The law concerning federal drug offences is contained in the Criminal Code Act 1995 (Cth) Chapter 9, Part 9.1. Australian law is in line with our international obligations under the United Nations Convention against Illicit Traffic in Narcotic Drugs and Psychotropic Substances.
This chapter was written with reference to the Fitzroy Law Handbook Online.
Where a Commonwealth law requires the import or export to be authorised but it isn’t, the person is taken to have imported or exported the substance with the intention of using some or all of the substance to manufacture a controlled drug and a belief that another intended to manufacture a controlled drug. These presumptions do not apply if the person proves on the balance of probabilities that he or she did not have that intention or belief.
To establish a precursor importation offence, the accused must have intended to use the precursor to manufacture a controlled drug and/or believed that another person intended to use the precursor to manufacture a controlled drug.
Federal drug offences fall into two categories. The first category relates to the import and export of border controlled drugs and precursors (chemicals used to manufacture drugs) and is dealt with in Division 307 of the Criminal Code. The second category relates to domestic activity involving controlled drugs and precursors, such as trafficking and manufacture. These are dealt with in Division 308 of the Criminal Code. The offences in each category are tiered, based on the quantity of serious drug involved, with greater penalties being available where a ‘marketable’ or ‘commercial’ quantity is involved.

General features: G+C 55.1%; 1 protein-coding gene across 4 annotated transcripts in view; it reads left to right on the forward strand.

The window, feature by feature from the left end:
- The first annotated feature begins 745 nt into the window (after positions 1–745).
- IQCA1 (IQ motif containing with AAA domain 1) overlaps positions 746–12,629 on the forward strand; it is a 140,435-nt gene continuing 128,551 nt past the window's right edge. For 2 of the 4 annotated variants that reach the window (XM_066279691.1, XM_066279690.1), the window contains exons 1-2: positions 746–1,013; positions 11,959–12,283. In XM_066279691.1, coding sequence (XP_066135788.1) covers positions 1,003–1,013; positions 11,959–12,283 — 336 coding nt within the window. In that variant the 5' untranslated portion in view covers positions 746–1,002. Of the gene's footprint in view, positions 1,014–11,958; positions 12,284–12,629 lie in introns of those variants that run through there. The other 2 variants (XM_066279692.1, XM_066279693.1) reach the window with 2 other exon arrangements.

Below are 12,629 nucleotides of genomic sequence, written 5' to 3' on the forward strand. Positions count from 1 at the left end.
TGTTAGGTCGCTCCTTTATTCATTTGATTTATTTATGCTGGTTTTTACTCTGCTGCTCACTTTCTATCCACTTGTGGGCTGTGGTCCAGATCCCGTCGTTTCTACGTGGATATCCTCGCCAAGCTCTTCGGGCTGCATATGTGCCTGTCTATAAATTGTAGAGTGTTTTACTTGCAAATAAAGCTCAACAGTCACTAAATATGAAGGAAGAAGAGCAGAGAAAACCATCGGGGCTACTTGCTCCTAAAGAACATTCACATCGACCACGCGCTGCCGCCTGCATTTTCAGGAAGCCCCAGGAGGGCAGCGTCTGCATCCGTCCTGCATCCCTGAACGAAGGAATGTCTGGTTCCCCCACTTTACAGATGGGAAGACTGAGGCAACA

Attempting to commit any of these crimes, aiding and abetting in their commission, and conspiring to commit a crime are all offences in themselves (s11). Conviction for any of these can result in imprisonment or heavy fines.
Drug offences involving or harming children
There are offences in the Criminal Code directed at adults who involve children under 18 years of age in the drug trade. As well as a range of domestic offences, these include offences relating to procuring a child to pre-traffic in precursors, or import controlled drugs or border controlled precursors. Pre-trafficking includes selling the substance believing that the person to whom it is sold, or another person, intends to use any of the substance to manufacture a controlled drug (s306.1).
Page last updated 09/03/2021